Tuesday, November 24, 2015

An intimate death


Written at the time of the American Civil War, Emily Dickinson’s poem “Success is counted sweetest” describes the frustrated longing of a soldier who dies on the field of battle minutes before the victory is secured.   Just over fifty years later, Wilfrid Wilson Gibson wrote of a similar moment in the First World War.  However, his poem “Victory” is far more intimate: the grand campaign of the war appears trivial and meaningless when compared to the death of a single ordinary man.  As Joseph Stalin was reputed to have said, “One death is a tragedy; one million is a statistic.”

Victory
Last Message, F. Matania © IWM

I watched it oozing quietly
Out of the gaping gash.
The lads thrust on to victory
With lunge and curse and crash.

Half-dazed, that uproar seemed to me
Like some old battle-sound
Heard long ago, as quietly
His blood soaked in the ground.

The lads thrust on to victory
With lunge and crash and shout.
I lay and watched, as quietly
His life was running out. 
                        -- WW Gibson

In twelve short lines, the poem deftly sketches a moment in which the world is forever changed for two men, while the war rushes on without taking notice.  As in his poem “The Question” (previously shared on this blog), Gibson eschews the epic and heroic, and instead explores the experiences of ordinary men in extraordinary circumstances.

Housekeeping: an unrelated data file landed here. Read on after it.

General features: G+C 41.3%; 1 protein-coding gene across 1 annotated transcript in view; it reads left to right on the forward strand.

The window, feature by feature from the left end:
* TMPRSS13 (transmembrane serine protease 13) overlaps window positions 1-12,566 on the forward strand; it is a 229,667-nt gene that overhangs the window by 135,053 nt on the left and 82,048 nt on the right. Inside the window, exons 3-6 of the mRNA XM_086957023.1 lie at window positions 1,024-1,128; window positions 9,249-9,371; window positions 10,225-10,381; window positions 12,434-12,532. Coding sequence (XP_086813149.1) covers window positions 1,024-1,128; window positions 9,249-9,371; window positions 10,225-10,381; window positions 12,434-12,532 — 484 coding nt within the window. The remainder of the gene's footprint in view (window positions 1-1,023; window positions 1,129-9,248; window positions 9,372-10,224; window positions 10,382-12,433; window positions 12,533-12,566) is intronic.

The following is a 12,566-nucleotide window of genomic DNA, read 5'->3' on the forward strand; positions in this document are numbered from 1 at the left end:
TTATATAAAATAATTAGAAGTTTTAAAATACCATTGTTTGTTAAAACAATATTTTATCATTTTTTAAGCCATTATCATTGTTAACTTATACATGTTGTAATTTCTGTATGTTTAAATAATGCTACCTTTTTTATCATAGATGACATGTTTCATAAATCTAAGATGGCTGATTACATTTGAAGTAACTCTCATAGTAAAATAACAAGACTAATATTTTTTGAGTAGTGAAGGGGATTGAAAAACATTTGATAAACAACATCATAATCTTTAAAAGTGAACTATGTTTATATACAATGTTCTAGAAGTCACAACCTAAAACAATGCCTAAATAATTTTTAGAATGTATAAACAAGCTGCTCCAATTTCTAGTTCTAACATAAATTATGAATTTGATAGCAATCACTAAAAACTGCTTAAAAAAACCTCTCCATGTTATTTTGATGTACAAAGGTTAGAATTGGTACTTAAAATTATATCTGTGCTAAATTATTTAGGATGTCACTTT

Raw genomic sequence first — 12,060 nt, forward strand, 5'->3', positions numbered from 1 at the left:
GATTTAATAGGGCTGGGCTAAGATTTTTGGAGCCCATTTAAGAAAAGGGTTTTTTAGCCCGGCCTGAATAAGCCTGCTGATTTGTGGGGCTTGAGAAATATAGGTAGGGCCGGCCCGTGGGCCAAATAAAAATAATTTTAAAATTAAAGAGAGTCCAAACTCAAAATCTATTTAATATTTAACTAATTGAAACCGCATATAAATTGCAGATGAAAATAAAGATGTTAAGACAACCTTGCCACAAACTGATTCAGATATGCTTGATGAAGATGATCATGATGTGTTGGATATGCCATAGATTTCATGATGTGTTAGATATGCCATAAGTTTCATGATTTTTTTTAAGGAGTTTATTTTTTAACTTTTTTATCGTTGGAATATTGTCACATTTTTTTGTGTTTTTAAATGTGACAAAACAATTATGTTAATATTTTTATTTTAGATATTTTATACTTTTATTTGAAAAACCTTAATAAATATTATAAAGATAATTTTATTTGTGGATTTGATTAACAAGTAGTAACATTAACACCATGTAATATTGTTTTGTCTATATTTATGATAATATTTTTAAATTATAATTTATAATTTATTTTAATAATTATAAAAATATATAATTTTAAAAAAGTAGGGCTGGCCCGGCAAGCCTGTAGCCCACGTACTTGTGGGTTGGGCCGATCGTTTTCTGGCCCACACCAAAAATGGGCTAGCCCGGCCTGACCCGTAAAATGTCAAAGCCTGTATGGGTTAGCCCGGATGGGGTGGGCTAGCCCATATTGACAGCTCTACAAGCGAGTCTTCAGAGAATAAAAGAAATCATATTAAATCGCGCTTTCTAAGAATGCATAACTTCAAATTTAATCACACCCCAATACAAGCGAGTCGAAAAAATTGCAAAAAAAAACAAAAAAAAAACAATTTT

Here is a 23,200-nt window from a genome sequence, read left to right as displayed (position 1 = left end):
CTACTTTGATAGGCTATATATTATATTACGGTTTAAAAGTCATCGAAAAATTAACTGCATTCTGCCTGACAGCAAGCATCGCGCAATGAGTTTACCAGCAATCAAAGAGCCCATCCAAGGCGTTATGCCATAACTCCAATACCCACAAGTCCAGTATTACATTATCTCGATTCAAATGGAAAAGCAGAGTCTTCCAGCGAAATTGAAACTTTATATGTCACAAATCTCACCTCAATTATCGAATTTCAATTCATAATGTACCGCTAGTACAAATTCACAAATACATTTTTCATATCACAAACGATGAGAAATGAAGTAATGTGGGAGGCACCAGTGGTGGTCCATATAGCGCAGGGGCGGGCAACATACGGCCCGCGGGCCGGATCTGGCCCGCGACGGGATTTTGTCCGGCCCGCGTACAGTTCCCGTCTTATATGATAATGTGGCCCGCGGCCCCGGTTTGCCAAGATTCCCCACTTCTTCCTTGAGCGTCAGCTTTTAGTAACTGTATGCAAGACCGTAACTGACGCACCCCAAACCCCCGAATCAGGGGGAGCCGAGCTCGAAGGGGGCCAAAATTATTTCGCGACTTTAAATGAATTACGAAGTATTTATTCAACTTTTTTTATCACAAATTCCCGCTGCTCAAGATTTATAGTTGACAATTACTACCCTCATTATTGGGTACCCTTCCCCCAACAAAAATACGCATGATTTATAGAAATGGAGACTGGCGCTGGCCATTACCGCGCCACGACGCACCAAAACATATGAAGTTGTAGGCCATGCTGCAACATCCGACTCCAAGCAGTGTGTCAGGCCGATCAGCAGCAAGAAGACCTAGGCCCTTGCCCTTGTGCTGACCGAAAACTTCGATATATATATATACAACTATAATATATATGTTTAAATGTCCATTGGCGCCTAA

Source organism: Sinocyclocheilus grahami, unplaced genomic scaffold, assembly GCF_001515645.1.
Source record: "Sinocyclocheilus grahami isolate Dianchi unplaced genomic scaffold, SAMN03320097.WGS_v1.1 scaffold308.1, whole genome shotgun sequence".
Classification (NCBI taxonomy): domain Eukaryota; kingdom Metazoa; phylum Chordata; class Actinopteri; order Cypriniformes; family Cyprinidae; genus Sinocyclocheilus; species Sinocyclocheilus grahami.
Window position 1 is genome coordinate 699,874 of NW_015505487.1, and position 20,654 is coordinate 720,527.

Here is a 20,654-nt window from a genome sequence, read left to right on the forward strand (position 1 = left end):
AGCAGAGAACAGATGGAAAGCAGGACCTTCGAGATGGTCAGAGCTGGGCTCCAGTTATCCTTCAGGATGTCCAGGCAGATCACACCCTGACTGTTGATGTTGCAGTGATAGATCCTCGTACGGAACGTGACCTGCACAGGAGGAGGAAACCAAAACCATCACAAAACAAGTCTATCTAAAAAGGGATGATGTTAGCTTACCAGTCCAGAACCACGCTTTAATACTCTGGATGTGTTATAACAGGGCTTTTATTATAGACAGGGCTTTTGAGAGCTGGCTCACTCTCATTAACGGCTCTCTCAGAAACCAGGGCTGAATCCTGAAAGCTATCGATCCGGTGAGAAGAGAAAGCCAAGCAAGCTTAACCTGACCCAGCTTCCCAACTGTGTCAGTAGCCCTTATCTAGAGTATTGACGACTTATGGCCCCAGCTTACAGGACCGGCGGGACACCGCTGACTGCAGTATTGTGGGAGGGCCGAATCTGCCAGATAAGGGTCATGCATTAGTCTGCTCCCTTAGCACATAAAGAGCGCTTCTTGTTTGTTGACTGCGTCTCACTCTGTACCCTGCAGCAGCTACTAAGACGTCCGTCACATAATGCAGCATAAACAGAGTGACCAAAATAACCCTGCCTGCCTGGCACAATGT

As “the lads thrust on to victory,” they leave behind two injured comrades-in-arms, one of whom is dying.  Apart from the din of battle, with its crashes, curses, and shouts, a man helplessly watches as the blood quietly oozes from the wounded body of his friend. 

The form and the language of the poem are unassuming, using only four rhymes, common diction, and repetition (lines 3 – 4 are echoed in lines 9 – 10).  Lacking heroic language and vivid imagery, the poem simply represents the inherent contradictions of the war: deafening battles are punctuated by moments of quiet focus, and underpinning every thrusting charge is the resigned acceptance of stasis and loss. 

There is a reverence in this one death among thousands, for it is witnessed, shared, and thus sanctified by the presence of a friend.   Perhaps the greatest irony of the poem is its title, “Victory,” for what the poem wants us to see and remember is the death of one common and nameless soldier. 

WW Gibson
Gibson repeatedly tried to volunteer for the army, but was rejected four times, until he eventually succeeded in being accepted as a Private in the Motor Transport Corps.  Later in the war, he served as a medical officer’s clerk, but was never sent abroad. Gibson wrote not from first-hand experience of the war, but instead shaped his poems from news accounts and the stories of soldiers he encountered.   His writing often displays a strong sympathy with the poor and the underprivileged, and he wrote his poems, he said, to “get at people” by highlighting the war’s personal tragedies.*

*Cited in Kendall’s Poetry of the First World War (64).


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